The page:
First, you need to install Atmel studio, the development evironment for Atmel products. Once done create a new avr libc project as shown here. Make sure to select attiny85 as the target device in step 4!
Now replace the default start code with the source code from my GitHub repo (ctrl+c on my code, ctrl+a on the editor, ctrl+v and it's done).
Find the line
#define F_CPU 1000000
This is used to specify the clock frequency. By default attinys run at 1 MHz, but if you've "recycling" the chip and you've previously reprogrammed the fuses to run at a different speed change this value accordingly (it's unlikely you've done so unless you're an advanced user, don't worry).
Once you've wired everything up according to that tutorial go back to Atmel studio, click on Tools > External tools...
In the window that shows up click Add and paste these strings in the title, command and arguments fields:
C:\Program Files (x86)\Arduino\hardware\tools\avr\bin\avrdude.exe
-C"C:\Program Files (x86)\Arduino\hardware\tools\avr/etc/avrdude.conf" -v -pattiny85 -cstk500v1 -PCOM19 -b19200 -Uflash:w:"$(ProjectDir)Debug\$(TargetName).hex":i
In the last string look for "-PCOM19". This specifies the serial port the Uno is connected to. On my pc it's COM19, you can check yours in the Arduino Ide, under Tools > Port (there may be many ports listed but only one will have "Arduino/Genuino Uno" written beside, use that one). Change 19 in the parameter to match yours. The final result should be like in the second picture.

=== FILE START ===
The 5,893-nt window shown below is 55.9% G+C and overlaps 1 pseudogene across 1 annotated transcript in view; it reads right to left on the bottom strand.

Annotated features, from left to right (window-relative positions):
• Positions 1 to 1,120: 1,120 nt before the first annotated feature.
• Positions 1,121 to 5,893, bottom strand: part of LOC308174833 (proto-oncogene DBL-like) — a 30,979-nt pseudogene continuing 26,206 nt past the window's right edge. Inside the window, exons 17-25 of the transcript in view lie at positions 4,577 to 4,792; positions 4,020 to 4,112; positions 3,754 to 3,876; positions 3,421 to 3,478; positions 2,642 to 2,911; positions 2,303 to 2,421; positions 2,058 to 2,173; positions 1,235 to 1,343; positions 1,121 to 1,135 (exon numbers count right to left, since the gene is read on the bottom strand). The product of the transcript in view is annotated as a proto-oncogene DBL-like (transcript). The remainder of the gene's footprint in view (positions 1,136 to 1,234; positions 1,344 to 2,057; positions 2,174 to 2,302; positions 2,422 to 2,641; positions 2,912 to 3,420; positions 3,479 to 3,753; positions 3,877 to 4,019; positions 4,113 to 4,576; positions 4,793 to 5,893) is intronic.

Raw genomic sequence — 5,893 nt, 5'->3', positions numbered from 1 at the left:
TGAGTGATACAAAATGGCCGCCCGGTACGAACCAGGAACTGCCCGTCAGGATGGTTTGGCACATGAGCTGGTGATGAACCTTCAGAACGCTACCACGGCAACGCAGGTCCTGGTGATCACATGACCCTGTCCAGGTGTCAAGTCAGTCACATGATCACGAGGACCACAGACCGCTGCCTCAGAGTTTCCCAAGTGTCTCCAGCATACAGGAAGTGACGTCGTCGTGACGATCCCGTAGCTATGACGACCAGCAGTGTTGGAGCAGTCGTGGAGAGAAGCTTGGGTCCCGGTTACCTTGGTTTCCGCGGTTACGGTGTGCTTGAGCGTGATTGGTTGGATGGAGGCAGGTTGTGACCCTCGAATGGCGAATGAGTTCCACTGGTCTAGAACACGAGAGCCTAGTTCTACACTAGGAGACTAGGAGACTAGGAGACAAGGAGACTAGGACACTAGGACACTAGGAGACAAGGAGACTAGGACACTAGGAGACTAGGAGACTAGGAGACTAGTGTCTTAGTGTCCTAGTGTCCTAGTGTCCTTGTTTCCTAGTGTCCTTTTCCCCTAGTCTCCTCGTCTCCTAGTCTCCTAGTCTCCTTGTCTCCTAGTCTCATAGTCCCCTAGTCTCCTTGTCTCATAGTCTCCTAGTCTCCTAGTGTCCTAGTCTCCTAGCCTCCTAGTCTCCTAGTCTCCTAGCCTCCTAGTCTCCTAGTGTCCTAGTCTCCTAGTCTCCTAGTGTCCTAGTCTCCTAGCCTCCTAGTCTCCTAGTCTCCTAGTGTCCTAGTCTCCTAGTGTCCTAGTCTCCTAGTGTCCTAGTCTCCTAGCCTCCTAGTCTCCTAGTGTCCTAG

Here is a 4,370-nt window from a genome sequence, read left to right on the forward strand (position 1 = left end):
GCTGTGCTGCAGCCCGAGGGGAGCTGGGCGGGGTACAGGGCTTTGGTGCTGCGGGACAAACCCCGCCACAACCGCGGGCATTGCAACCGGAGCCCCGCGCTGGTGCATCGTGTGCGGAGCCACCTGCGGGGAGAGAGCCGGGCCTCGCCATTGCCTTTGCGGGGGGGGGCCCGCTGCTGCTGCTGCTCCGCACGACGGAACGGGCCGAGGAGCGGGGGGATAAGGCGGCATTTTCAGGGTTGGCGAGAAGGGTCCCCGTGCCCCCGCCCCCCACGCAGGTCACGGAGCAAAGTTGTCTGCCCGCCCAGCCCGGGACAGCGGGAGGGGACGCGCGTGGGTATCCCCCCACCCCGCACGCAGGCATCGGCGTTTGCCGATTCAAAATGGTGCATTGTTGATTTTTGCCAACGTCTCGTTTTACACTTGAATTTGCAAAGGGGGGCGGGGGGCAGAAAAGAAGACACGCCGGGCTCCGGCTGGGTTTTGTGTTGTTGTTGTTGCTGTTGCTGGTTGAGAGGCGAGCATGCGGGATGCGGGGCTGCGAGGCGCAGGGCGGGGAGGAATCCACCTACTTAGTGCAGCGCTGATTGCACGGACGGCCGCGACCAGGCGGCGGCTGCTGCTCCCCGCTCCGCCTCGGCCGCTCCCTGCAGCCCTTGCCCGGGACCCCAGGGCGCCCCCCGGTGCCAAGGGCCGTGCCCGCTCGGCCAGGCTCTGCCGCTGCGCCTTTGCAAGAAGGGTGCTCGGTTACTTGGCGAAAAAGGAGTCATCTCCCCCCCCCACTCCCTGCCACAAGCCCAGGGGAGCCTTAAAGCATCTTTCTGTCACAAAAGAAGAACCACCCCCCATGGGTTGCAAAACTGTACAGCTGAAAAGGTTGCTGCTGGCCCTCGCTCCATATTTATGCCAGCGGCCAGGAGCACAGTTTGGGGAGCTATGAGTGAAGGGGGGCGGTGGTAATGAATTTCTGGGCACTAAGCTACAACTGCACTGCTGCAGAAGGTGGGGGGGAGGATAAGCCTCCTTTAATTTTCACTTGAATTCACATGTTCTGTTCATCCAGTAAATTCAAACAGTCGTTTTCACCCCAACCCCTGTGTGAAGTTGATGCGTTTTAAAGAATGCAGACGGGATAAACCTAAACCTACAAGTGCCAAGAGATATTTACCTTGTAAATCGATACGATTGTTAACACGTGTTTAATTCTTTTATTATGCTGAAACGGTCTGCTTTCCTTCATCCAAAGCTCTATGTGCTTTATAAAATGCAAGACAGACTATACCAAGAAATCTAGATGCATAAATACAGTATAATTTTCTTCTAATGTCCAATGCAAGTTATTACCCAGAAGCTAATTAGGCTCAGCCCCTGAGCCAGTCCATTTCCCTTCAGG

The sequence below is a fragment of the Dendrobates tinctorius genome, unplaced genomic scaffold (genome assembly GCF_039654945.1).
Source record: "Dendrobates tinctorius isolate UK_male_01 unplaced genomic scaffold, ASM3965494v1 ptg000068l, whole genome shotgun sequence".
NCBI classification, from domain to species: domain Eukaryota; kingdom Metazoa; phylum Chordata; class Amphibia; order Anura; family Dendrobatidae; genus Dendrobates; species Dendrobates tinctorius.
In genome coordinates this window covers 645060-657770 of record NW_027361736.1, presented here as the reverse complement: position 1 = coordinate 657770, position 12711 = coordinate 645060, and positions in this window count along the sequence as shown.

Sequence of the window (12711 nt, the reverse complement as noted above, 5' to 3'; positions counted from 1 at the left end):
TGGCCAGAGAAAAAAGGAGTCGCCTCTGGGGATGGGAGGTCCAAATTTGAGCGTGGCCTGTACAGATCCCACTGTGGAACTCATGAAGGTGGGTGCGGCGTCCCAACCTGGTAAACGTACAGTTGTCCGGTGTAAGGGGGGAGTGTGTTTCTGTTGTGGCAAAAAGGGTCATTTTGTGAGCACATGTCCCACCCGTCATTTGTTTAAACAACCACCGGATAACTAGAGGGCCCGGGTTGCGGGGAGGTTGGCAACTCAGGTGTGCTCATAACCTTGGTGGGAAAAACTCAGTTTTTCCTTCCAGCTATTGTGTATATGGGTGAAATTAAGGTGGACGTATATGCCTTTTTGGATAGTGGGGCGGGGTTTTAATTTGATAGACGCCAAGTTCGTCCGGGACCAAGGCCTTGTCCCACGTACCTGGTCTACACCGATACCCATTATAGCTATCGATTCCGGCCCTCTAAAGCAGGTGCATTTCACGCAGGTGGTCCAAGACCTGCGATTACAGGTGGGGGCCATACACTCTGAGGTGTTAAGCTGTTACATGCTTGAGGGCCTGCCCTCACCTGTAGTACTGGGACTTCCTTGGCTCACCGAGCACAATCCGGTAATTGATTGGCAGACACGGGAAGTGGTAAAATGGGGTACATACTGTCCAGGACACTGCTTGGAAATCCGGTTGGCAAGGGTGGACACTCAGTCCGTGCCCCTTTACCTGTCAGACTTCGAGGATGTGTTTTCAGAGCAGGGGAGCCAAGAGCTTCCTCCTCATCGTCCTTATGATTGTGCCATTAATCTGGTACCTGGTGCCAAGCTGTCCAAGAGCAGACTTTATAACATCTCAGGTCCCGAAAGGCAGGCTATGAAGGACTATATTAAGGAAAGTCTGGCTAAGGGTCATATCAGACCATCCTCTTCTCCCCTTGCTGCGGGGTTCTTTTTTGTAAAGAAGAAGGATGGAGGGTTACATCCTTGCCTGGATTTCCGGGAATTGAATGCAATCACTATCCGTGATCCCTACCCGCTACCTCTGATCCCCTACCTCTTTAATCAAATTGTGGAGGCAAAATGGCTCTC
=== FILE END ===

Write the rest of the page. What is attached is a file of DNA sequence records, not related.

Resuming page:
Now we're ready to compile & upload the source code: click Build > Build solution, connect the Uno (if you have disconnected it) and click on Tools > AVRDUDE85. A console window will pop up. DO NOT DISCONNECT ANYTHING WHILE AVRDUDE IS RUNNING!
Three progress bars made of #s should appear, one after another. Once you see "avrdude.exe done. Thank you." you can close the terminal. The source code has been uploaded to the attiny. Disconnect the Uno and remove the attiny from the breadboard.
Step 4: Prepare the Circuit - Part 1
[Skip this step if you don't want the flame effect]
Now you need to solder the attiny and the regulator on a perfboard, according to the circuit diagram.